We bought a minivan!

We are the proud owners of a new-to-us mini van! I’m convinced I’ll love it once I get settled in and it feels like mine. But I’m still a bit “meh” about the whole deal. We found this van on craigslist after test driving two others. It fit all of our criteria–in decent shape, within our price range, not a million miles on the odometer. Plus, it has stow and go seating, which we’ve already taken advantage of and kind of love. We’re hoping that it will be a good, reliable vehicle for us!


Van interior

One of the values that Bob and I have for our family is to live debt free (curious why and how? Here’s more info)—except for our mortgage. Not having any payments allows us to spend all of our income the way we want, rather than owing portions of it to other people each month to pay for the things we “own”.

In 2017, the average car loan in the US was $479 a month, with over half of all cars (new or used!) on the road having been purchased by a loan. For our family, that won’t work, and we’ve committed to paying cash for all of our vehicles. Doing so enables us to get a better deal-cash has more negotiating power-,as well as avoid paying any interest above the cost of the vehicle.

Curious how we do it?

  1. Save up and set a budget. One way to do it is to pay yourself a car payment for a while. If you paid yourself $479 a month for just a year, you could buy a $5748 vehicle with cash. Keep paying yourself that same car payment for yet another year, sell the first vehicle (probably for nearly what you bought it for!), and you could buy about a $10,000 vehicle. Keep going, and you could be driving a pretty great vehicle completely debt free in just a few years. Even if you aren’t able to save that much per month, saving up for your next vehicle purchase in advance of needing to buy it is the difference between paying cash for a vehicle or resorting to a loan, interest, and monthly payments.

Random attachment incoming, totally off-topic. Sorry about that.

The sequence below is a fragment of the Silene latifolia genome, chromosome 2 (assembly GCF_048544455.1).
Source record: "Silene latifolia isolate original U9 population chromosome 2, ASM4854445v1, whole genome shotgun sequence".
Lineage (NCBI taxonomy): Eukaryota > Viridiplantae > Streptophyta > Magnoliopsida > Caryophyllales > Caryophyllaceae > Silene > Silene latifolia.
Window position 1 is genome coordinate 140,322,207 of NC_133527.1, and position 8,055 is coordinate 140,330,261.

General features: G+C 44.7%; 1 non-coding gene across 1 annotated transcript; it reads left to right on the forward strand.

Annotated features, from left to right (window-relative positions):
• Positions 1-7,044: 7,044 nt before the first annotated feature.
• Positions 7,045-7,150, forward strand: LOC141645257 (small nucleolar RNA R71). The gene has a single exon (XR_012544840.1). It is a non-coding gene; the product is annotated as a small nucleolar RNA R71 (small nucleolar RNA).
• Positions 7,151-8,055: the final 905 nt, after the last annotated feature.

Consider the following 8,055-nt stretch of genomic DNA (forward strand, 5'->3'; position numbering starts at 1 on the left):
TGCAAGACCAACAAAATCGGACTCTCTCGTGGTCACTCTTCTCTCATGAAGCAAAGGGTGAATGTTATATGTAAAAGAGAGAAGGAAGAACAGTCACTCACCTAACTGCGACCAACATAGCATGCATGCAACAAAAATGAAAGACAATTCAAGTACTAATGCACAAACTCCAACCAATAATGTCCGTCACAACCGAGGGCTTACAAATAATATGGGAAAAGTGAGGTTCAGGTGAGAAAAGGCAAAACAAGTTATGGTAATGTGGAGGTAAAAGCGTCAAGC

2. Stick to your budget! If you’ve saved $2000 or $5000 or $10,000, stick to your budget and find the best vehicle you can find within it, remembering you’ll have registration fees and taxes to pay, too.
  3. Do your research. Test drive a few different vehicles you think you might like, look up common maintenance problems, and know as much as possible about what you’re getting into. Ask good questions of the dealer or the seller, and be ready to walk away if they aren’t giving you sufficient answers or you don’t feel comfortable.
  4. Get the vehicle checked out by a mechanic. Many mechanics are willing to check out a prospective vehicle for you. Some are even willing to give it a safety once-over for free. Most will do a thorough examination for $50 or less and then share the results with you. Armed with this knowledge, you can negotiate with the seller and know what upcoming maintenance will be required should you choose to buy.
  5. Enjoy driving a vehicle knowing you own it outright and don’t owe anyone anything!

Do you pay cash for your vehicles? If you do, do you have any tips to add to my list? If you don’t, think about what you could do with the money you pay per month on you car payment(s).

P.S. If you want more tips on finances and debt free living, I highly recommend checking out a book like The Total Money Makeover or taking a class like Dave Ramsey’s Financial Peace University. Whether or not you agree with the debt free living mindset, being aware of your money and having a plan for your future is so important!

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